Credit Scores and Reports

Don’t fear credit score drop when applying for new card


Applying for a new card may trim a few points from your credit score, but it shouldn’t last — as long as you use the new card wisely

The content on this page is accurate as of the posting date; however, some of our partner offers may have expired. Please review our list of best credit cards, or use our CardMatch™ tool to find cards matched to your needs.

Question for the expert

Dear Credit Score Report,
I have a credit score of 750. If I apply for a credit card, how many points roughly could my credit score drop? Cheers. — Joe


Answer for the expert

Hey Joe,
Applying for a new card may trim a few points from your robust credit score, but such a decline is unlikely to have a large or long-lasting impact on your borrowing.

There are lots of credit scores available to borrowers. Your inquiry doesn’t specify whic credit scoring model awarded you that 750, but since the FICO score is most often used in the United States, I’m guessing that’s the score you saw. FICO scores ranges from 300 to 850; the higher the score, the more likely it is you’ll repay loans, in FICO’s view. Applying for a new credit card may cause your FICO score to fall to account for the possibility you are taking on more debt than you can handle. Typically, however, the drop is small and the consumer’s score soon recovers.

Based on your credit score alone, I can’t give you an exact number of points you’ll lose — but neither can FICO.  When a new account gets opened, the points shaved off a consumer’s FICO score “tends to vary according to other pieces of information on the credit report, such as payment history, the length of time the person has been using credit and the number of recently opened accounts,” says Barry Paperno, consumer operations manager at We can, however, come up with a rough estimate: According to FICO’s website, for most borrowers, one additional credit application will result in a loss of fewer than five points.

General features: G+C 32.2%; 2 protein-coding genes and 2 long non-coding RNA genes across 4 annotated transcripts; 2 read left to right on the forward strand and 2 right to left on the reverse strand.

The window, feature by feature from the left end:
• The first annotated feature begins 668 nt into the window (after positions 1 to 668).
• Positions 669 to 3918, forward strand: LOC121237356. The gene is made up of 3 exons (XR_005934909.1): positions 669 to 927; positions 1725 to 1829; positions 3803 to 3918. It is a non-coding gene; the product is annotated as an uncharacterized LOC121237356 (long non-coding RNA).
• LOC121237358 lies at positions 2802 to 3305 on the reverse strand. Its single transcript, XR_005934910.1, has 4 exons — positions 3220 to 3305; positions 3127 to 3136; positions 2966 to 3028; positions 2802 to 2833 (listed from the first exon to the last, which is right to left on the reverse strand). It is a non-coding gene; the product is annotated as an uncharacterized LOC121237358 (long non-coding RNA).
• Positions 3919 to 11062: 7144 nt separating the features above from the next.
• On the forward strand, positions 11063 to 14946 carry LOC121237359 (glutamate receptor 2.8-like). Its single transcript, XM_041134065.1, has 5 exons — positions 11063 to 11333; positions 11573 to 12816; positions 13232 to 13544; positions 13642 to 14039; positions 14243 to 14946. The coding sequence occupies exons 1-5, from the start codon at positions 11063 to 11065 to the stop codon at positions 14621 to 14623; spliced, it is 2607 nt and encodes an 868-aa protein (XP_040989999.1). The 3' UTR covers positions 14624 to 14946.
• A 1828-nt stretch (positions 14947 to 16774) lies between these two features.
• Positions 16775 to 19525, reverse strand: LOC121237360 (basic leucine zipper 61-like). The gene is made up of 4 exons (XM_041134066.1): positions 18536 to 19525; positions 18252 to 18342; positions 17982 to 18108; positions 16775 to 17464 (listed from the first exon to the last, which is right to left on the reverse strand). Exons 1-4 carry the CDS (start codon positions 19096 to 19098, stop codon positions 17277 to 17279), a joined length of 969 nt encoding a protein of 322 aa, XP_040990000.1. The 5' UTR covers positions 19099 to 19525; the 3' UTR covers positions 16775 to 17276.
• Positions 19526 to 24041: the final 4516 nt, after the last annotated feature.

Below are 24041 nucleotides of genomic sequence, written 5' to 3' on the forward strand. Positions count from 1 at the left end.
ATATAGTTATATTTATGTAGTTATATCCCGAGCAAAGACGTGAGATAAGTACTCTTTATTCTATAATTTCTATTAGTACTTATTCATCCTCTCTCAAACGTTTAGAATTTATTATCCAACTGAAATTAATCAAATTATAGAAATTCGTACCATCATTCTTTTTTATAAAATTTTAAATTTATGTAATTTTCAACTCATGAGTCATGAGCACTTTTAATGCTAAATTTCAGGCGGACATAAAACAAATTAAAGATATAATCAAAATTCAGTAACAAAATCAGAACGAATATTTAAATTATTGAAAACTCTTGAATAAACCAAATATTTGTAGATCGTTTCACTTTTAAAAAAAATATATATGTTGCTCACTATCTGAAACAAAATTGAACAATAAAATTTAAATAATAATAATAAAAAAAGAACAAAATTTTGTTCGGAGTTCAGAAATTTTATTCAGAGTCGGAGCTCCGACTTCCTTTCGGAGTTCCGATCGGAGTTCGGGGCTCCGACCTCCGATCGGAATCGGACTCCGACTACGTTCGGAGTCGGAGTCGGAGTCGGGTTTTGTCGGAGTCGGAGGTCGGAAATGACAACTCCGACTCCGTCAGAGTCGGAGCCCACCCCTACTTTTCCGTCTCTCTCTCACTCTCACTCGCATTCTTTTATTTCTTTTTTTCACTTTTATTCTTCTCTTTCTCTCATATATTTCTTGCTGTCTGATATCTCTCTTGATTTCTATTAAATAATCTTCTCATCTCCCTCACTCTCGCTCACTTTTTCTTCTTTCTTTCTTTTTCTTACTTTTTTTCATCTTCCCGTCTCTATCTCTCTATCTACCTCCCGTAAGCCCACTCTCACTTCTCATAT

So what does a loss of that size mean to a borrower with a FICO score of 750? Not much. Even if you lose five points, your credit score will remain within a range that allows you to qualify for the best rates on a 36-month auto loan and a 15-month home equity loan, as well as nearly the best rates on 30-year fixed mortgage, data on shows.

Meanwhile, your score should experience a speedy recovery. While the new credit inquiry will appear on your credit report for two years, “its impact in terms of scores diminishes within a matter of a few months,” says Rod Griffin, director of public education with credit bureau Experian. You can help the process along. “To ensure the quickest possible recovery of any points lost due to the opening of a new account, the best advice is to make all payments on time, keep account balances low and avoid opening any additional new accounts,” Paperno says.

But with a score of 750, I’m sure you already know about responsible borrowing.

Good luck!


See related:‘Hard’ inquiries have limited credit score impact

Meet’s reader Q&A experts

Does a personal finance problem have you worried? Monday through Saturday,’s Q&A experts answer questions from readers. Ask a question, or click on any expert to see their previous answers.




Editorial Disclaimer

The editorial content on this page is based solely on the objective assessment of our writers and is not driven by advertising dollars. It has not been provided or commissioned by the credit card issuers. However, we may receive compensation when you click on links to products from our partners.

What’s up next?

In Credit Scores and Reports

Disabled and in debt: Three choices

A woman living on disability with credit card debt wants to stop paying the $5,800 she owes. Our expert outlines her choices.

See more stories
Credit Card Rate Report Updated: September 16th, 2020
Cash Back

Questions or comments?

Contact us

Editorial corrections policies

Learn more

Join the Discussion

We encourage an active and insightful conversation among our users. Please help us keep our community civil and respectful. For your safety, do not disclose confidential or personal information such as bank account numbers or social security numbers. Anything you post may be disclosed, published, transmitted or reused.

The editorial content on is not sponsored by any bank or credit card issuer. The journalists in the editorial department are separate from the company’s business operations. The comments posted below are not provided, reviewed or approved by any company mentioned in our editorial content. Additionally, any companies mentioned in the content do not assume responsibility to ensure that all posts and/or questions are answered.